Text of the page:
Overview

In our current release of HealthVault we do not natively support HealthVault authentication and authorization in a separate window, but it can be done by using JavaScript. This article will detail the steps to enable this ability if you want to tailor a site that opens authentication and authorization flows in a popup-like window.

User/Application Flow

The flow for authentication in a new window is as follows:

  1. Application uses JavaScript and opens a new window to the proper HealthVault target, AUTH/APPAUTH/CREATEACCOUNT.
  2. HealthVault will behave as expected since it doesn’t support or understand the notion of being open in a new window.
  3. Once the user finishes authentication or authorization, HealthVault will then redirect the user back to the application’s ActionURL with the proper response based on the user’s action (App Auth Success / Reject)
  4. The application’s action URL page will need to handle this response and output JavaScript to communicate the result back to the parent window.
  5. The parent window then handles this response.

Implementation

Auth Page

On the page where we want to implement the auth in a new window, we will add JavaScript to handle the opening of the new window and the function to call when the auth was successful or unsuccessful.

<script type="text/javascript">
function openAuthWindow() {
var authWindow = window.open('https://account.healthvault.com/redirect.aspx?target=auth&targetqs=appid%3d99D84066-71D7-41f3-BB7A-B820B69090A7%26actionqs%3dpopup', 'authWindow', 'height=600,width=1000');
}

function authSuccess() {
alert('You have been authed');
}

function authFailure() {
alert('You have not been authed');
}
</script>

If you are unfamiliar with the redirect interfaces and redirecting to HealthVault, documentation can be found at http://msdn.microsoft.com/en-us/healthvault/cc265056.

In the above example we are

  • opening a new window and going to the target of AUTH
  • passing along the required variables of appid
  • specifying an actionqs to distinguish for later use that this auth flow was through a popup.

You can then attach the JavaScript function to your sign in link/button so that it executes when it is clicked.  The next step is handling the result coming back from HealthVault.

Action Page

The action page is the URL that is specified by the ActionUrl for your application. For general information on using the ActionURL can be found at http://msdn.microsoft.com/en-us/healthvault/bb852205.

In this example we are creating the page and deriving it from the Microsoft.Health.Web.HealthService.ActionPage.

public partial class ActionPage : HealthServiceActionPage
{
protected override void OnActionApplicationAuthorizationSuccessful(string action, string actionQueryString)
{
if (String.Equals(actionQueryString, "popup", StringComparison.OrdinalIgnoreCase))
{
Response.Redirect("popup.aspx?authSuccess=true");
}
Response.Redirect("default.aspx");
}

protected override void OnActionApplicationAuthorizationFailed(string action, string actionQueryString)
{
if (String.Equals(actionQueryString, "popup", StringComparison.OrdinalIgnoreCase))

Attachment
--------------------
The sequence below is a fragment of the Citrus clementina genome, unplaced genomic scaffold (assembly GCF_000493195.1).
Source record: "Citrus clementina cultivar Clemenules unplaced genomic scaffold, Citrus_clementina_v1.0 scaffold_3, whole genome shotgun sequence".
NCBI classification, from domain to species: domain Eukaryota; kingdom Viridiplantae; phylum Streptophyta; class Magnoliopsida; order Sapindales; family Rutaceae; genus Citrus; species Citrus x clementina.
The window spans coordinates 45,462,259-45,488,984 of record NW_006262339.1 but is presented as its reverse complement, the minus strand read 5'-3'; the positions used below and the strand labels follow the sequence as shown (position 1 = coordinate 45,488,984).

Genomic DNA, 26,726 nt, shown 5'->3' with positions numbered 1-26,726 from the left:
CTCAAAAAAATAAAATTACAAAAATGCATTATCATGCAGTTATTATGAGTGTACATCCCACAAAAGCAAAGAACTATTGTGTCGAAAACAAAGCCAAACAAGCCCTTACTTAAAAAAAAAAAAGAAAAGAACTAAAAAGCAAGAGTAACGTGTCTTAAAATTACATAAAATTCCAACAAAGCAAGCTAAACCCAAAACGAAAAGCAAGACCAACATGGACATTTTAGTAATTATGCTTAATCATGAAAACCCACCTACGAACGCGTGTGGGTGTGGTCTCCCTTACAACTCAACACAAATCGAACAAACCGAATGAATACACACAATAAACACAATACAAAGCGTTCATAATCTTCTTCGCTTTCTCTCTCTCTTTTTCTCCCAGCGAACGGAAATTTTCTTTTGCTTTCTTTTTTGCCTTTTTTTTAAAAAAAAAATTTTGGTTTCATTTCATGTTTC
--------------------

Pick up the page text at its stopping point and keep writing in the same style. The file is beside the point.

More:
{
Response.Redirect("popup.aspx?authSuccess=false");
}
Response.Redirect("default.aspx");
}

protected override void OnActionSelectedRecordChanged(string action, string actionQueryString)
{
OnActionApplicationAuthorizationSuccessful(action, actionQueryString);
}
}

The code above shows us overriding a few different events:

  1. Application Authorization Success
  2. Application Authorization Failed
  3. On Select Record Changed – This behaves the same as a successful authorization.

As you can see in the code, we compare the actionQueryString that we passed earlier to detect if this is during a popup authorization scenario.  If we detect that it is during a popup scenario, we redirect the user to a popup page (described below), otherwise go to the usual page where we would handle sign-ins.

Popup Page

The purpose of this popup page is to handle the authorization event and notify the parent window of the result. For this example, the popup page checks whether the auth was a success or a failure and call the proper function on the parent window.

<script type="text/javascript">
function openAuthWindow() {
// If success
if (window.location.href.indexOf('authSuccess=true') > 0) {
// Call the parent window's authSuccess function
window.opener.authSuccess();
// Certain browsers seem to forget that they were opened from script.
// They pop up a prompt "Are you sure you want to close this window". The below line cheats the browser
// to think it was opened from script
window.open('', '_self', '');
// Close the window
window.close();
}
else if (window.location.href.indexOf('authSuccess=true') > 0) {
window.opener.authFailure();
window.open('', '_self', '');
window.close();
}
</script>

The example is rather simple and does very basic checking that an authSuccess=true existed in the query string. You can improve this by having the page check the query string params and output the right script to execute. The thing to note is that we are calling the parent page’s authSuccess function.

The example included an authSuccess function that just alerted that the auth was successful. The code to handle what to do if the authorization was successful would go in this JavaScript method.

Going forward

In a future release of HealthVault we are looking into making the pop up UI much cleaner so that it functions truly as a popup and not just open HealthVault in a brand new window. This will help improve the user experience, but for now if you want to implement auth in a new window, this is a way to do it.